Garlic used in fighting Murrayfield field parasites

Last updated 08:17 14/01/2014

Relevant offers

International

South African union axes referees' chief Andre Watson Four nations in running to host 2023 Rugby World Cup Michael Cheika overlooks James O'Connor and Karmichael Hunt for Wallabies duties Black Ferns power past England at Women's Super Series in Canada Wallabies and Waratahs winger Israel Folau confirms Japan stint in off-season NSW Waratahs flyer Israel Folau signs three-year deal with Australian rugby Fiji hire Super Rugby coach to help Rugby World Cup campaign Daryl Gibson on Wallabies woe post Super Rugby semifinal routs Blues brothers Akira and Rieko Ioane among 10 new caps for Maori All Blacks Fourie Du Preez latest casualty as South Africa's injury list grows ahead of RWC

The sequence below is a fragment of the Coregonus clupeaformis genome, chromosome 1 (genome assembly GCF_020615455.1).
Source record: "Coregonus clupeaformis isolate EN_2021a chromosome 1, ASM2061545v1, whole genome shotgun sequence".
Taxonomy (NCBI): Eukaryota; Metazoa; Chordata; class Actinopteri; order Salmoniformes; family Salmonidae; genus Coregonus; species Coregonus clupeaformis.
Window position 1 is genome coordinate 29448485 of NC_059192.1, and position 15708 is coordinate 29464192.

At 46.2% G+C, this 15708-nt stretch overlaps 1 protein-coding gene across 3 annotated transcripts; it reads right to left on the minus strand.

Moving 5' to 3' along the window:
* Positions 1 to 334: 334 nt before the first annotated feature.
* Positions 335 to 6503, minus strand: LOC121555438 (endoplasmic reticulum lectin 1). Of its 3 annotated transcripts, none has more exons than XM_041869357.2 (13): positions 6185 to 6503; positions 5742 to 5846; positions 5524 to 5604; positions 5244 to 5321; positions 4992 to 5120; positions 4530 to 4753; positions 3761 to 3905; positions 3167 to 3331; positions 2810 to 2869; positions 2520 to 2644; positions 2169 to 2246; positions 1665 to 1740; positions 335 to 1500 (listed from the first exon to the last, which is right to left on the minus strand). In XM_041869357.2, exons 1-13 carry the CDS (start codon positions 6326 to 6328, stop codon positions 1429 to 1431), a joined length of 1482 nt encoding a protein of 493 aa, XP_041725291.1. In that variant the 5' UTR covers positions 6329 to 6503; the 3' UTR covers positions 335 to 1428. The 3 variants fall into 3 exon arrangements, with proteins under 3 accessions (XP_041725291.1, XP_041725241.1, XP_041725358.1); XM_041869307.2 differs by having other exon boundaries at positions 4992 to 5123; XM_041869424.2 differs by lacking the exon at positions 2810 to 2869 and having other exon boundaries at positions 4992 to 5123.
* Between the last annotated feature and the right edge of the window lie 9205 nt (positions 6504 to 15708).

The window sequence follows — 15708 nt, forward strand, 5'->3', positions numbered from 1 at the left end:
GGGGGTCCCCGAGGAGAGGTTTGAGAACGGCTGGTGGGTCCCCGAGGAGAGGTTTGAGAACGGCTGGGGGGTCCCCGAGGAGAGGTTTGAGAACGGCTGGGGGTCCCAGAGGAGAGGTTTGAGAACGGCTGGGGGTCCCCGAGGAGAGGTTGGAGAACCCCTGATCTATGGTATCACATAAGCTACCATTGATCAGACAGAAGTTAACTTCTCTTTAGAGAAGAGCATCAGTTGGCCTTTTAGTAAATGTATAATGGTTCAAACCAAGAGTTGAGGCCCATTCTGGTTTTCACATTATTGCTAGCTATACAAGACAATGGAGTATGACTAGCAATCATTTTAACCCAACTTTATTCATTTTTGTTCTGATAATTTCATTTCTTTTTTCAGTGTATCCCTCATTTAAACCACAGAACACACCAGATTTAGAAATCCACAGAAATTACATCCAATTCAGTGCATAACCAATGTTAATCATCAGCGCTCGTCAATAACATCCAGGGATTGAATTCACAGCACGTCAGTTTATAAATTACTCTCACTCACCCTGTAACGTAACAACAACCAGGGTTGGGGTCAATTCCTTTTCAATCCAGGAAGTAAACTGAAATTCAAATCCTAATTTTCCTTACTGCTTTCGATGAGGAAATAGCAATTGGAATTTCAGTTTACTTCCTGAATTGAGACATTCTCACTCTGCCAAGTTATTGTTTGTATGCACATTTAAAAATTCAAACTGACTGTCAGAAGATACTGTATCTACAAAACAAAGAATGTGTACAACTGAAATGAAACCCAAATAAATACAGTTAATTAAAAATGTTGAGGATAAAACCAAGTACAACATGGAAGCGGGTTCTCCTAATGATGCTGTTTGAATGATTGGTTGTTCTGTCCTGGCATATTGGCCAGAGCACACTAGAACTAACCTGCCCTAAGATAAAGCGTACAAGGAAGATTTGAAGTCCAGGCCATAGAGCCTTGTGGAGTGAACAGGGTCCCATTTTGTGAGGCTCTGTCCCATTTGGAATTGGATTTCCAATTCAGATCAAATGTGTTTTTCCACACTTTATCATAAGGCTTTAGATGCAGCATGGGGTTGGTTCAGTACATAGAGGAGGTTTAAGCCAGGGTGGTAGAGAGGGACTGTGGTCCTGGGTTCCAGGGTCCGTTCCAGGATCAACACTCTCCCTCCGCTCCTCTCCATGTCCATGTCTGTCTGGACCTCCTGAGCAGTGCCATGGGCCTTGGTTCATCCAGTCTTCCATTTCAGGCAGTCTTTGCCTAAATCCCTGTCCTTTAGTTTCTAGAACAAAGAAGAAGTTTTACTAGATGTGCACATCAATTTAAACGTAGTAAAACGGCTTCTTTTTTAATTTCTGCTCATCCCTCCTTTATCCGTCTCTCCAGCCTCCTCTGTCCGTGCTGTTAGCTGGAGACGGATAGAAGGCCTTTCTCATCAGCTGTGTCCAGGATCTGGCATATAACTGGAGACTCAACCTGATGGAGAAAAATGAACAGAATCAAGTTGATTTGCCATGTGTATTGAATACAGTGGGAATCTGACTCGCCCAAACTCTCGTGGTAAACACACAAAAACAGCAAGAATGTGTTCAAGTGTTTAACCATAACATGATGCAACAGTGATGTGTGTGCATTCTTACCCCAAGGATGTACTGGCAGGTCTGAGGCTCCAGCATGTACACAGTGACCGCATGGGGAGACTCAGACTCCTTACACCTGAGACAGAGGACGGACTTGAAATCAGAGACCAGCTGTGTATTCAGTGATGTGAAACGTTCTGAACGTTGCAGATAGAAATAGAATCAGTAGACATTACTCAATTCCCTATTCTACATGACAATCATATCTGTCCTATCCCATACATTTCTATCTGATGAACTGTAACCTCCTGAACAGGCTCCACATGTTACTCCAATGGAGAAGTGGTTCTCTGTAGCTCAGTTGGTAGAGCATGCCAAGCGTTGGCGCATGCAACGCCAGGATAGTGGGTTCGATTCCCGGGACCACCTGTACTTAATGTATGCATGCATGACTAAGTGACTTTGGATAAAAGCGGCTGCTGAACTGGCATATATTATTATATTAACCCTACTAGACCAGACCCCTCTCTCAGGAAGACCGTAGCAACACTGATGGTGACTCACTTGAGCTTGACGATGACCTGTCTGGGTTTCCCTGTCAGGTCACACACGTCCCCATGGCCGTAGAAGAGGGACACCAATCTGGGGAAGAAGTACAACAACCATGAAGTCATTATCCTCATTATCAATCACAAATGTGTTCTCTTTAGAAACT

Besides warding off vampires, garlic also seems to cure rugby pitches of parasitic infection.

Groundstaff at Murrayfield, the home of Scottish rugby, have been working since September to eradicate the problem of naturally occurring roundworms that have been ravaging one of the world's best playing surfaces.

That has included spraying garlic on the affected areas as well as plant sugars to stimulate growth.

Scottish Rugby says the problem is ''manageable'' and the treatment is ''beginning to take effect,'' which should ensure Murrayfield can host Scotland's upcoming Six Nations matches against England on February 8 and France on March 8.

However, club side Edinburgh, which plays home games at Murrayfield, says it may have to move out of the venue temporarily to preserve the damaged turf.

Ad Feedback

- AP

Special offers
Opinion poll

Who was the better Springboks lock?

Bakkies Botha

Victor Matfield

Vote Result

Featured Promotions

Sponsored Content